Livestream Show Review: Allison Moorer Performs “The Hardest Part” with Kenny Greenberg

Show Reviews

screen edits by David Nowels

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Saturday night, Allison Moorer and Kenny Greenberg performed live from Moorer’s library for a very special performance. The pair revisited Moorer’s 2000 masterpiece, The Hardest Part, performing the album in its entirety. I don’t use the term “masterpiece” lightly in any circumstances, so just know that I’m passionate when it comes to this album. I regard Moorer’s sophomore release so highly, I’d consider it one of my top 10 favorite Americana releases of all time. So, when I heard Moorer was going to perform the album, with guitarist Kenny Greenberg no less, I knew I had to tune in. I’m so glad I did. It was a pretty special hour, with stunning performances of some of my favorite songs as well as some insight into the album’s history and recording process.

Moorer released her debut Alabama Song in 1998, saw some momentum, and found herself next with one of the album’s songs (“A Soft Place to Fall”) featured in the soundtrack to the Robert Redford film, The Horse Whisperer. A performance of the song ensued at the Oscars, and MCA Nashville and Tony Brown undoubtedly saw themselves with what they envisioned as a rising new country star in their roster. Thing is, like many of the labels at that time, MCA Nashville had really had no clue what to do with Moorer or the independent streak she shares with sister, Shelby Lynne. Moorer went into the studio with a new batch of songs inspired by her childhood turmoils and proceeded to put her own vision to tape. Moorer boldly recorded and co-produced a conceptual album of her own songs, based on personal tragedy that still possesses a timeless quality. A quality that still resonates nearly twenty years later. Revisiting The Hardest Part today, I’m still enamored by it. The production is lush and warm, which serves the reflective and contemplative nature of the songs. As good as the songs are, it’s Moorer’s sultry southern drawl and fervor that really drive home the heartache and meaning behind these songs.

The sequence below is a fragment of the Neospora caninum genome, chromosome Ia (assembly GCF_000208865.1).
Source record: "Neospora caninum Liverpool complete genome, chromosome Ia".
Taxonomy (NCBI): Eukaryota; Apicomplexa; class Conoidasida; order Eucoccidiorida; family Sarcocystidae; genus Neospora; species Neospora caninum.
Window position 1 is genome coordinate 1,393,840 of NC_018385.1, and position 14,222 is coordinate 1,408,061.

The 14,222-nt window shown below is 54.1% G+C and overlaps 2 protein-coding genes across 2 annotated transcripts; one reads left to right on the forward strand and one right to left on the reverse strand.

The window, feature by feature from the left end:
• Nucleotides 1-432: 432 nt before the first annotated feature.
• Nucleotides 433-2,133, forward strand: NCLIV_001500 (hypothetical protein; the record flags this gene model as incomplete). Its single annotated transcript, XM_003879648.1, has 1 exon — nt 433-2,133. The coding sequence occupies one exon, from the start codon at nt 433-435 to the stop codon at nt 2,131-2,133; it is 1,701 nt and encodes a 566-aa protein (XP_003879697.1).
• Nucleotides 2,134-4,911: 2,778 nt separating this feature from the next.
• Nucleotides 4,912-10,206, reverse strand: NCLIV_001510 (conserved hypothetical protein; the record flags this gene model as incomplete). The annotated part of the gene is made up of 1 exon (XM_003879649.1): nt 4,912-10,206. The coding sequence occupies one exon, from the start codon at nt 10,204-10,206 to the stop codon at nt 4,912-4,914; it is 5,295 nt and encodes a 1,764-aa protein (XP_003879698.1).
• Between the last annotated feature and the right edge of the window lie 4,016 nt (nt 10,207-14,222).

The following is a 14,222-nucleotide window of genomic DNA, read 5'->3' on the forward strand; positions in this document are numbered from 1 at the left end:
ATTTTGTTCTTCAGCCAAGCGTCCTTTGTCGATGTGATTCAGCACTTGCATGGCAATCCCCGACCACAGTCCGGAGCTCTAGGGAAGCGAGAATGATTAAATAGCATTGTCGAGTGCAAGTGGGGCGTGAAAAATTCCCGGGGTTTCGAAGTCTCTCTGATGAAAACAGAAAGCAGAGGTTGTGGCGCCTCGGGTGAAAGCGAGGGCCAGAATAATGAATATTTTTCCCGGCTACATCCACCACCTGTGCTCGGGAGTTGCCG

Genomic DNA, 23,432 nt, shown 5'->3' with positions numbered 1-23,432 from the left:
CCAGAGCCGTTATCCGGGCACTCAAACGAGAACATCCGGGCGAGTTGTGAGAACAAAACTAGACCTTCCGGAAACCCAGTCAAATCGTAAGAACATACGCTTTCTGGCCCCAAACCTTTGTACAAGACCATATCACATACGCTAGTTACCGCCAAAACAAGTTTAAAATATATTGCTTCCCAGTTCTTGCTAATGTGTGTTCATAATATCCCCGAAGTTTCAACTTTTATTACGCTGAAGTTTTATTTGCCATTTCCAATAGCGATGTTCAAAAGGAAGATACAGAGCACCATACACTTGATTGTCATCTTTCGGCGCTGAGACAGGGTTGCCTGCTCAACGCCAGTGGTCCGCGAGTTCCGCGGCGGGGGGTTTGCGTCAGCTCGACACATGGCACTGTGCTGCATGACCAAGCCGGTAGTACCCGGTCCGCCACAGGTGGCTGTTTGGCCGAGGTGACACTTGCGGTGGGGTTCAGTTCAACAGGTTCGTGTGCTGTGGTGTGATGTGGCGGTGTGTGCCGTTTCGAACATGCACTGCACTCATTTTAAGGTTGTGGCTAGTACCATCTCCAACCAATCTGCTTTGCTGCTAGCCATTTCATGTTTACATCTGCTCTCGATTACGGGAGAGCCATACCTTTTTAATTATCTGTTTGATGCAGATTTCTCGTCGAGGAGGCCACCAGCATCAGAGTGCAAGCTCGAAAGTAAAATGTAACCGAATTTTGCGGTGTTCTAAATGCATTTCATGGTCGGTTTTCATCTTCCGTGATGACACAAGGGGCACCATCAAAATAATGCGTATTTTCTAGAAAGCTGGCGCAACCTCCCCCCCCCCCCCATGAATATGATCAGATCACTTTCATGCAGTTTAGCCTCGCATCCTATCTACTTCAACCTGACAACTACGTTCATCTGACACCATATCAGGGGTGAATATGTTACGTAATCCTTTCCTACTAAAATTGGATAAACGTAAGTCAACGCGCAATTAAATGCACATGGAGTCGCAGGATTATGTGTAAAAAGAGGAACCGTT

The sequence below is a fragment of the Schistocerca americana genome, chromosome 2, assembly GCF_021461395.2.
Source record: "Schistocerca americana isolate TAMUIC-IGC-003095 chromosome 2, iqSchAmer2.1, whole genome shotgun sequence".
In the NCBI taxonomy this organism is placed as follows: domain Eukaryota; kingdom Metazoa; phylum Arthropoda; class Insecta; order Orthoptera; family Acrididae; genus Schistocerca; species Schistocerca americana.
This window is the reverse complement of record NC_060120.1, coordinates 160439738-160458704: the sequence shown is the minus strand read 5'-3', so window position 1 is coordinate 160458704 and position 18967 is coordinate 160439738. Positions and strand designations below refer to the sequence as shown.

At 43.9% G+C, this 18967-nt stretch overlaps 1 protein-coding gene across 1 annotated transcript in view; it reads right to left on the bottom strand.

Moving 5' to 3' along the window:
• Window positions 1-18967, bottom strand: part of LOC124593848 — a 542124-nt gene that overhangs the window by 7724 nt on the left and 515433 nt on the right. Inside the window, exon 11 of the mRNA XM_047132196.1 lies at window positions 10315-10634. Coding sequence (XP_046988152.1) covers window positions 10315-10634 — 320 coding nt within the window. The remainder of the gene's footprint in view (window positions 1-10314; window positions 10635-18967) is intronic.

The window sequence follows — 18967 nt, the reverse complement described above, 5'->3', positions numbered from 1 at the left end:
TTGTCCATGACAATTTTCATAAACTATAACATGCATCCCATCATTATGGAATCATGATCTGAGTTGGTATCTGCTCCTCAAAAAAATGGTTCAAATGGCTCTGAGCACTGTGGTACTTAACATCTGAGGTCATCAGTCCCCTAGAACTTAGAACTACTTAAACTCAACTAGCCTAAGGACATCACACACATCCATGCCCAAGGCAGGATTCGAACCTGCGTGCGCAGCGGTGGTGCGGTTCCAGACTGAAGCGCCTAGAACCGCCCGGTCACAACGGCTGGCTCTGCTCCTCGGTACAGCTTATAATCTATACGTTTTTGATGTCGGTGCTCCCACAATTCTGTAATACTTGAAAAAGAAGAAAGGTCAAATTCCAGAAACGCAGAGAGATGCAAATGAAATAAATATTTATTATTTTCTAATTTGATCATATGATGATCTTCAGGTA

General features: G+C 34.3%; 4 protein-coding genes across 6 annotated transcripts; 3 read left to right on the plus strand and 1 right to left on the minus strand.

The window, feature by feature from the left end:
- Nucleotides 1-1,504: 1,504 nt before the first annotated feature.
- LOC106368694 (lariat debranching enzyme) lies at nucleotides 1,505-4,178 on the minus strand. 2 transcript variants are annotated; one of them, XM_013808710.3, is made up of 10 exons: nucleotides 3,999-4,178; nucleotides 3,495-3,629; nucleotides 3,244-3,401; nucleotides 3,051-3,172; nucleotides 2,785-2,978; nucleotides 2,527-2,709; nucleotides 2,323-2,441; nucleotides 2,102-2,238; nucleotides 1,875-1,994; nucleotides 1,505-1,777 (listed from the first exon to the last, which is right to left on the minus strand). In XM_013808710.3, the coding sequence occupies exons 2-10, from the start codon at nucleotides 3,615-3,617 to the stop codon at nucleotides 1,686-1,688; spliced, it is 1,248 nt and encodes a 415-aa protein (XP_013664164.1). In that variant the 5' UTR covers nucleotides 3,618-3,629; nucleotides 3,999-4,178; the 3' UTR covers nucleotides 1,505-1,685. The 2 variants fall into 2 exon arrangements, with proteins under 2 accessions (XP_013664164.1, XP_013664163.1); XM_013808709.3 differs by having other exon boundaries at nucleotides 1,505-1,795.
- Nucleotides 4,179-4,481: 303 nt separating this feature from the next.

Settled into the cozy comforts of her library, Moorer and guitarist Kenny Greenberg, took us on an hour-long, informative look back at their efforts kicking off with the album’s first cut and title track. “Day You Said Goodbye” saw Greenberg ‘rock starring’ his licks and definitely knocking out any accumulated rust. Through their recollections, the duo recalled the sessions at East Nashville’s famed Woodland Sound Studios which had recently suffered damage from a tornado in ’98. One of the causalities of the storm had been the roof and air conditioning units. As Moorer explained, they became some “…seaty, funky people. We were ripe.” Despite best efforts, portable A/C units and fans did little to cool the August sessions in the studio, but they persevered and even preserved a memento of the situation in the intro of “Think It Over,” with Moorer stating: “Wait, let me get the sweat off my fingers.”

Much of the evening’s in-between reflection had Moorer and Greenberg speaking of the musicians that came together for the album’s creation. Particularly legendary engineer, the late Don Smith as well as the late Jay Bennett. Of Smith, Moorer said, “wanting to use a specific engineer is like flying a hooker into Vegas”, but that’s exactly what they did. Bennett, was remembered for his many contributions, one of which was the lush Mellotron that haunts “Send Down An Angel.” Drummer Chad Cromwell, bassist Michael Rhoades and pedal steel maestro, Russ Pahl were also fondly recalled, as were several others.

The entire performance had an earthiness and sincerity wrapped about it. That along with the weight of the songs made for a magical hour spent. Before closing things out with “Feeling That Feeling Again,” Moorer casually mentioned that she thought The Hardest Part was out of print. That my friends is a grave injustice. Here 20 years later in an ocean of mediocrity, where we see needless expanded or vinyl editions of albums released casually, a true masterpiece remains under appreciated and difficult to acquire. Where do we start the petition for a re-release?
Definitely check out the performance with Allison Moorer and Kenny Greenberg while it remains available. You can find it on Facebook, here:

You can find out more information on Allison Moorer and her newest project, a memoir and companion album, Blood here:

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